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Old 09-02-2009, 12:11 PM   #15
Join Date: Jan 2005
Posts: 1,996
Re: "Hidden in Plain Sight" - ukemi as a training tool

Ellis Amdur wrote: View Post
Here's the sequence as I see it:
1. Ukemi - in the sense of falling - is a great body conditioner. And you learn to relax while taking a huge blow from the ground. And done over and over again, getting up with a centered posture, ready to "fight," trains kamae, kokyu (in the sense of aerobics), emotional centering.
2. I am only theorizing here - BUT - if ukemi/falling is coupled with specific breathing exercises - is it not possible that it, like most other activities, could become a vehicle for internal training? I believe the possiblity that this is what Sagawa might have meant. OR, he merely meant that you have to develop the right body as "vessel" to contain internal training - and he saw taking hard falls as a means to this. In either event, he - and Ueshiba - cite ukemi as essential for the development of the "aiki body." And I think they were referring to both ukemi as falling (otherwise, why, "bang, bang, bang") and in other references, to the concept of ukemi as the redirection/countering/transmuting of force.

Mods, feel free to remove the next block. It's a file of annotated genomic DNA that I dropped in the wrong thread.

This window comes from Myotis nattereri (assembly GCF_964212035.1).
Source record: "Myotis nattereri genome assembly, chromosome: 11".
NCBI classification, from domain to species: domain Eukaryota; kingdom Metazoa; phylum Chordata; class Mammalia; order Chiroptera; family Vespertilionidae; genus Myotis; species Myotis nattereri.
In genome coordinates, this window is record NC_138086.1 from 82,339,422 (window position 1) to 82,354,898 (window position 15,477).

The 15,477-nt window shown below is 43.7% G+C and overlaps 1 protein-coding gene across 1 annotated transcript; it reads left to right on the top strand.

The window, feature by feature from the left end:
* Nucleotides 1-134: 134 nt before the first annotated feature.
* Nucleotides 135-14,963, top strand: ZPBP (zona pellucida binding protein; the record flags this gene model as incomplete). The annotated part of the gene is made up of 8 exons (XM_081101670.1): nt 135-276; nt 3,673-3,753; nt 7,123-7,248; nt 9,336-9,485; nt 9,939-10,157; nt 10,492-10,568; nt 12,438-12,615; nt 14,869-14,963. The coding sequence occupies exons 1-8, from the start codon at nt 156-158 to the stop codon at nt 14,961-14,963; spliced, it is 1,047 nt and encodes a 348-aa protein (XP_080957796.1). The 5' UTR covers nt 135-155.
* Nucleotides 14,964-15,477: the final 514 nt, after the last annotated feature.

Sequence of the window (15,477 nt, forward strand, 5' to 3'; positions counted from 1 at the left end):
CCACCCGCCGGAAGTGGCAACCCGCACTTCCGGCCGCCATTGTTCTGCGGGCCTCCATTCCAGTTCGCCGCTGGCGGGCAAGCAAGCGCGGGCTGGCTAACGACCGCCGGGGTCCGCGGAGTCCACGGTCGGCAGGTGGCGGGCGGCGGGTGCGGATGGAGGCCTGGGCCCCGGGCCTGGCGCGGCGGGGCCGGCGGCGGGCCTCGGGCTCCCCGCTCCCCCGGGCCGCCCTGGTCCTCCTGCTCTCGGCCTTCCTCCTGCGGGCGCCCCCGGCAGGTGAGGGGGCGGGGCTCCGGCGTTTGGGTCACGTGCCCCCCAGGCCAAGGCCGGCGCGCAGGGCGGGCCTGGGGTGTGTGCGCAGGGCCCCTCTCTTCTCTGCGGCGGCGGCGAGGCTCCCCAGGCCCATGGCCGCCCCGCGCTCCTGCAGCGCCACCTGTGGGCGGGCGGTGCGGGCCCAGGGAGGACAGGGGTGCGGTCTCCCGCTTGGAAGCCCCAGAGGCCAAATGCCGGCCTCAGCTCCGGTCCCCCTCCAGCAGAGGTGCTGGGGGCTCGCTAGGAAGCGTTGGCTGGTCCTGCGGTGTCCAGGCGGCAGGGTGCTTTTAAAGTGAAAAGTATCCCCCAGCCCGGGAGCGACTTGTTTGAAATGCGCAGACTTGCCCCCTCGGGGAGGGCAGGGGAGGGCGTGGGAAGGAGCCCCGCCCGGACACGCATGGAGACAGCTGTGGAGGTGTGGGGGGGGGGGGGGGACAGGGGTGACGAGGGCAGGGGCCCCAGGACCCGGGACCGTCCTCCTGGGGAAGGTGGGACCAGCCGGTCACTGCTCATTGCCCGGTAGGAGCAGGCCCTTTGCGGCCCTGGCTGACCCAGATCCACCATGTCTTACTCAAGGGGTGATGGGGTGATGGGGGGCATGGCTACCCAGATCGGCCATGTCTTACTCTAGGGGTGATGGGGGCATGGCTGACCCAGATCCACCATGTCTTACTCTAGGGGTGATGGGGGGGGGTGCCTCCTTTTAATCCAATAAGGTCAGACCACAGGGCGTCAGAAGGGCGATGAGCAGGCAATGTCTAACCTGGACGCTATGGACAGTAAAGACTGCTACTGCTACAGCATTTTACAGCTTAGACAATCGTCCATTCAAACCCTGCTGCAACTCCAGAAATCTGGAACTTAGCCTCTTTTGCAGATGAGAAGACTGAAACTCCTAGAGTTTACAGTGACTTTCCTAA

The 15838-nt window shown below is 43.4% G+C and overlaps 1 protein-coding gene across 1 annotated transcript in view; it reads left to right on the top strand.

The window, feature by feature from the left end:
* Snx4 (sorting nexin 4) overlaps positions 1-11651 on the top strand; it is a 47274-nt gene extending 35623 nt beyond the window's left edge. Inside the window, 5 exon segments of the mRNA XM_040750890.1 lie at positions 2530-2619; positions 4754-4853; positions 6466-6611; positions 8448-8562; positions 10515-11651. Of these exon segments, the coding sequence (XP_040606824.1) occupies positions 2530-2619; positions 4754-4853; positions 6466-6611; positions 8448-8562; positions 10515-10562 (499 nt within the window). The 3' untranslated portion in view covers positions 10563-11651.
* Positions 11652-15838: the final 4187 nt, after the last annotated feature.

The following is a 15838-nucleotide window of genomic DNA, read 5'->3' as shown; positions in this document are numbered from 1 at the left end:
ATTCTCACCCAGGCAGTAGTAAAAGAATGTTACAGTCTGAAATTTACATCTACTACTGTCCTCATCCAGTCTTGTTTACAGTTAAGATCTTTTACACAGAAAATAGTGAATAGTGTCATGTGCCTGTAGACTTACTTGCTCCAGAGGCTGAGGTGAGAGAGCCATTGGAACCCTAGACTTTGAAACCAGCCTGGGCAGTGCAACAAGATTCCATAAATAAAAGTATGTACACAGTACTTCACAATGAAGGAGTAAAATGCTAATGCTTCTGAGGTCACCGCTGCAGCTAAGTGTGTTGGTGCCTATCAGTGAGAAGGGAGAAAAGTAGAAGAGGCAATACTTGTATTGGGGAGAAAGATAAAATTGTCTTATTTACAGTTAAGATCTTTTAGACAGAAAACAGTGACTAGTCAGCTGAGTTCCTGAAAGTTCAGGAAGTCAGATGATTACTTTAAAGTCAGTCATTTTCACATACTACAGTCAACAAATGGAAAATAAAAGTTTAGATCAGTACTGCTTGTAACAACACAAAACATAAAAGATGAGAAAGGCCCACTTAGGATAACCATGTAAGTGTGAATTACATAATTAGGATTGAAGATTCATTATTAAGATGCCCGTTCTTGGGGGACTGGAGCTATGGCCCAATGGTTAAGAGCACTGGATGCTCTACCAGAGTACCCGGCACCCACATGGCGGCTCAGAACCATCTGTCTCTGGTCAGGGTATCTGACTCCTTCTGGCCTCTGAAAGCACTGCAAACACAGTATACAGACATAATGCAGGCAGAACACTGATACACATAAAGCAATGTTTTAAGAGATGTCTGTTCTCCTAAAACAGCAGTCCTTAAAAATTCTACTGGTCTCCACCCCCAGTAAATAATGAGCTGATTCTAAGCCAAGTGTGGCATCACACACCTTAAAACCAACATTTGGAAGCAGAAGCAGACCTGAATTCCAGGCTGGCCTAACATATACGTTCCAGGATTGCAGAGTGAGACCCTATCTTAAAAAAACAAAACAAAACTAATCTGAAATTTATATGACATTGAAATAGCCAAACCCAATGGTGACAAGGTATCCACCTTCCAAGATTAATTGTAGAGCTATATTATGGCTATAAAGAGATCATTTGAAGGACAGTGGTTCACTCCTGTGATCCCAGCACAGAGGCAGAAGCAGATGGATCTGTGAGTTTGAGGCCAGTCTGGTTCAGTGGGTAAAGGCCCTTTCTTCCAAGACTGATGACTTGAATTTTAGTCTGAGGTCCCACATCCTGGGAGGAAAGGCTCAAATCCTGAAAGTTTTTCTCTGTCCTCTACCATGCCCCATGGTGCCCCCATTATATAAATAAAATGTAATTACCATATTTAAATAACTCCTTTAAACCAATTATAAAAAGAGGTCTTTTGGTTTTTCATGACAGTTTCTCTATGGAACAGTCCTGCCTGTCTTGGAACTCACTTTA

3. Beyond this - ukemi as a vehicle for internal training - now if we talk about ukemi, not as falling, but as reception, sensitivity, getting inside the other, redirection of forces - this, I've discussed to the best of my ability in Aikido is Three Peaches, in HIPS. Dan Harden, over the years, has made some really cogent posts on this subject specific to aikido/aikijutsu.
Ellis Amdur
In regards to #2. Do you think that Sagawa and Ueshiba could have been talking about ukemi as more of a progression-type of training? Working internal skills requires taking ukemi. And so, as one gets better, the internal ukemi get better (as noted in your #3). But, to get better, you still have to take ukemi of some sort.

And perhaps with Ueshiba and Sagawa, what they were taught/knew was that model from Takeda where students take falls and rolls and such? In their eyes, they knew the importance of taking ukemi (#2) because it is the vehicle (#3) for internal skills to grow. Dunno, just tossing out an idea.

Another thing that I wonder -- if the Daito ryu model was to, generally, bring uke to the feet for break/kill and Ueshiba's model was, generally, to cast away ... If we look at Ueshiba's model in a bit more detail, then do you think that rather than work within the specific model of taking uke to the feet, he was, instead, working with "following" and "changing" the energy? In other words, he was working on ways of dealing with not only regular martial artists, but also with those who had "aiki"?
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